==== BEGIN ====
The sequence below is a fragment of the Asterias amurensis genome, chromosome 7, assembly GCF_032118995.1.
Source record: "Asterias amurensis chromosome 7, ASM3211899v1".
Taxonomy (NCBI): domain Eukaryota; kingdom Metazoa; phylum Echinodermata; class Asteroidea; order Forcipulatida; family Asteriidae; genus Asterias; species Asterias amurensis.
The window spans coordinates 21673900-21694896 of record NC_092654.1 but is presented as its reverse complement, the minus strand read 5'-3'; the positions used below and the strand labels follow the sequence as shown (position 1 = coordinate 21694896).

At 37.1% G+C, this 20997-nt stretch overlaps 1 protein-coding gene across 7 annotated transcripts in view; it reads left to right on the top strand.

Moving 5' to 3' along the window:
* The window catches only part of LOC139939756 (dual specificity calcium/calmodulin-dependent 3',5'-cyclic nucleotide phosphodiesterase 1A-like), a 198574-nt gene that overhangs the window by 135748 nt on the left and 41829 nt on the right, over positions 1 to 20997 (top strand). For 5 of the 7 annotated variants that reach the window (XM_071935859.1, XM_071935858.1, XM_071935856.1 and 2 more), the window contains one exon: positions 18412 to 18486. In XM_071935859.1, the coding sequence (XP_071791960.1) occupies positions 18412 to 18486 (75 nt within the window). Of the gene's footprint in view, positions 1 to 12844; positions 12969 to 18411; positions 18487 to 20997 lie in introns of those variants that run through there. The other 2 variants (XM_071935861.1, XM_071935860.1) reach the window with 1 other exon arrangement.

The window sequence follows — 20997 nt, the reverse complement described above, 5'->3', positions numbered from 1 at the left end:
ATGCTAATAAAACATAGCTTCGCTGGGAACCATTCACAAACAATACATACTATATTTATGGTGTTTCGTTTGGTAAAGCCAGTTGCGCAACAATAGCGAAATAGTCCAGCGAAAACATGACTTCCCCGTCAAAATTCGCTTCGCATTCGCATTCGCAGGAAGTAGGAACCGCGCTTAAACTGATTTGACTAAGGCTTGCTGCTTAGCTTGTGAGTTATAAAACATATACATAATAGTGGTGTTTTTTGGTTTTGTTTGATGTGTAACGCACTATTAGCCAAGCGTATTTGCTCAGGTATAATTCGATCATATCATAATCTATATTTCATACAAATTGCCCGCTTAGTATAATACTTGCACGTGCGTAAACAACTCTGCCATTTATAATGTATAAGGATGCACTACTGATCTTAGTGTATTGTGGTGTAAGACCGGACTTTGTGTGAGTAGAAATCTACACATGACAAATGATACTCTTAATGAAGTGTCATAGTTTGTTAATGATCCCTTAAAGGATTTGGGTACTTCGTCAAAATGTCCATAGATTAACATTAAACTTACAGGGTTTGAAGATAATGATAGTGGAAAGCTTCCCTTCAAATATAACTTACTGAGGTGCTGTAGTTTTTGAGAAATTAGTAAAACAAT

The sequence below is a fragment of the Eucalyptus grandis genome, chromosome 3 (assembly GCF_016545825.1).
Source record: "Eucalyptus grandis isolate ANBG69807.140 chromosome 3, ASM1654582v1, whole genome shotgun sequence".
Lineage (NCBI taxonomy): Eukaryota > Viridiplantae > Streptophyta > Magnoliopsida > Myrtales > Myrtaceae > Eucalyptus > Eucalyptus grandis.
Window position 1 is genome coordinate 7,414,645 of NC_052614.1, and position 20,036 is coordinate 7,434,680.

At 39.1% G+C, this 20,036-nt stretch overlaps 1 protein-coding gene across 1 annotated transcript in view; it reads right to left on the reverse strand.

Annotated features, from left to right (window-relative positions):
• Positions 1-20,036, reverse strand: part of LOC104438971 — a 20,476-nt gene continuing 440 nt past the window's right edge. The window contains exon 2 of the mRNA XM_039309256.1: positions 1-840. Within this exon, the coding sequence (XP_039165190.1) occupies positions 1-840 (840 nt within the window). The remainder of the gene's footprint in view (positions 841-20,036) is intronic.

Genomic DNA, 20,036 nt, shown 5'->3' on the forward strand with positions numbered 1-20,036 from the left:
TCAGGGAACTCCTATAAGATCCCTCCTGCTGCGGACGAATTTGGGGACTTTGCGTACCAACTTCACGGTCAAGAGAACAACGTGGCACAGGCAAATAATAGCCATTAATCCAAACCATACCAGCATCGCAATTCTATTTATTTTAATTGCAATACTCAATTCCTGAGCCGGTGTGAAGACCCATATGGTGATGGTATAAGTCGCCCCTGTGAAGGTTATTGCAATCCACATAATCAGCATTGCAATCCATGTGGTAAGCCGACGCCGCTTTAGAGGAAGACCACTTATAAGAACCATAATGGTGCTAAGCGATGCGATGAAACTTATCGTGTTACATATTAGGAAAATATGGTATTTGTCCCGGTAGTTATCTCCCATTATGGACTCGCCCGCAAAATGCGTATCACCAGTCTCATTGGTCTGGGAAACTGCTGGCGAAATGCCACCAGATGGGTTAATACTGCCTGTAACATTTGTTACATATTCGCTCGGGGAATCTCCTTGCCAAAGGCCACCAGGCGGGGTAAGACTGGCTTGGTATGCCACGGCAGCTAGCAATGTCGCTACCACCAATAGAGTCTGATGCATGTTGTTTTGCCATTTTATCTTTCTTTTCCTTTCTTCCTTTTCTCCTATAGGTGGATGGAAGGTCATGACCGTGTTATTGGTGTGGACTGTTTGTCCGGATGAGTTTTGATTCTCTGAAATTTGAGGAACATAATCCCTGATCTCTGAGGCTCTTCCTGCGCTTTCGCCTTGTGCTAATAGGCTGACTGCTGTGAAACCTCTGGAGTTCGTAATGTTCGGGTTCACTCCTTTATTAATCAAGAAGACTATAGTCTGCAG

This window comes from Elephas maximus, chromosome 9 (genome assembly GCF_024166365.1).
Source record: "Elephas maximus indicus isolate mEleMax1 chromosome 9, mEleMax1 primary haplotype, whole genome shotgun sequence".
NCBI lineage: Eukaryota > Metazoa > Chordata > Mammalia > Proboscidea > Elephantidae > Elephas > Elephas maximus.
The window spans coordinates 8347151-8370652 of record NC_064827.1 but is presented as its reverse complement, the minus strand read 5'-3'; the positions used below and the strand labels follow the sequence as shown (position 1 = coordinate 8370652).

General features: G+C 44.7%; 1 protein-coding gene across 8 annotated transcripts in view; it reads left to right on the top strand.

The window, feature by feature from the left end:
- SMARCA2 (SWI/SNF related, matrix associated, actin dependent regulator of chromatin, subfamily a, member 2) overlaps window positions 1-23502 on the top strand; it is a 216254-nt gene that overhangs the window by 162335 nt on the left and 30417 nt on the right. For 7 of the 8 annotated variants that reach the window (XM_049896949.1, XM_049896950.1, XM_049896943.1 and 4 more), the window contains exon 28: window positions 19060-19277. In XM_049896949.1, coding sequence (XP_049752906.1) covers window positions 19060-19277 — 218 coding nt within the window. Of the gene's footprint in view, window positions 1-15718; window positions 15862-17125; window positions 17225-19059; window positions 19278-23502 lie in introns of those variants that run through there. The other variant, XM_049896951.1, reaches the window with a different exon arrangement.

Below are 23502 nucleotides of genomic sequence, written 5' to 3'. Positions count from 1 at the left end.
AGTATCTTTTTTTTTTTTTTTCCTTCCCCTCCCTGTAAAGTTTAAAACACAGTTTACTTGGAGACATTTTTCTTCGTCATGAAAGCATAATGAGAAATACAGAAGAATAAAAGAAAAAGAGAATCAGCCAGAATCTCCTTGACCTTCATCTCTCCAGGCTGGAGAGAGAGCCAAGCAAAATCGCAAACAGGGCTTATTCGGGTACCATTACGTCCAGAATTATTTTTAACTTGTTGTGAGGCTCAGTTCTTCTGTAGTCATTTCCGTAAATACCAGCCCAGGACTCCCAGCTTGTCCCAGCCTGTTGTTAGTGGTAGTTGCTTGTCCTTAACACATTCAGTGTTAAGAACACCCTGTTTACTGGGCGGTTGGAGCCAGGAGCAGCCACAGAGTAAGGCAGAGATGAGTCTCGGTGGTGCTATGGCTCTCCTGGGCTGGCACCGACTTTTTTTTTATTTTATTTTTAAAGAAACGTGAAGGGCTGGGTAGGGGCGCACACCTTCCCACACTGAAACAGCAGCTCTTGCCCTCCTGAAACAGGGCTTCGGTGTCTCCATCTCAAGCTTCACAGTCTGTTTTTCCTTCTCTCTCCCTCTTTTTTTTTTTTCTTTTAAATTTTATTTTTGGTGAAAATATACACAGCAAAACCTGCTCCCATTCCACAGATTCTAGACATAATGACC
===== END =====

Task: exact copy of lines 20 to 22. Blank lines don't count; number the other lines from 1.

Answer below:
Source record: "Elephas maximus indicus isolate mEleMax1 chromosome 9, mEleMax1 primary haplotype, whole genome shotgun sequence".
NCBI lineage: Eukaryota > Metazoa > Chordata > Mammalia > Proboscidea > Elephantidae > Elephas > Elephas maximus.
The window spans coordinates 8347151-8370652 of record NC_064827.1 but is presented as its reverse complement, the minus strand read 5'-3'; the positions used below and the strand labels follow the sequence as shown (position 1 = coordinate 8370652).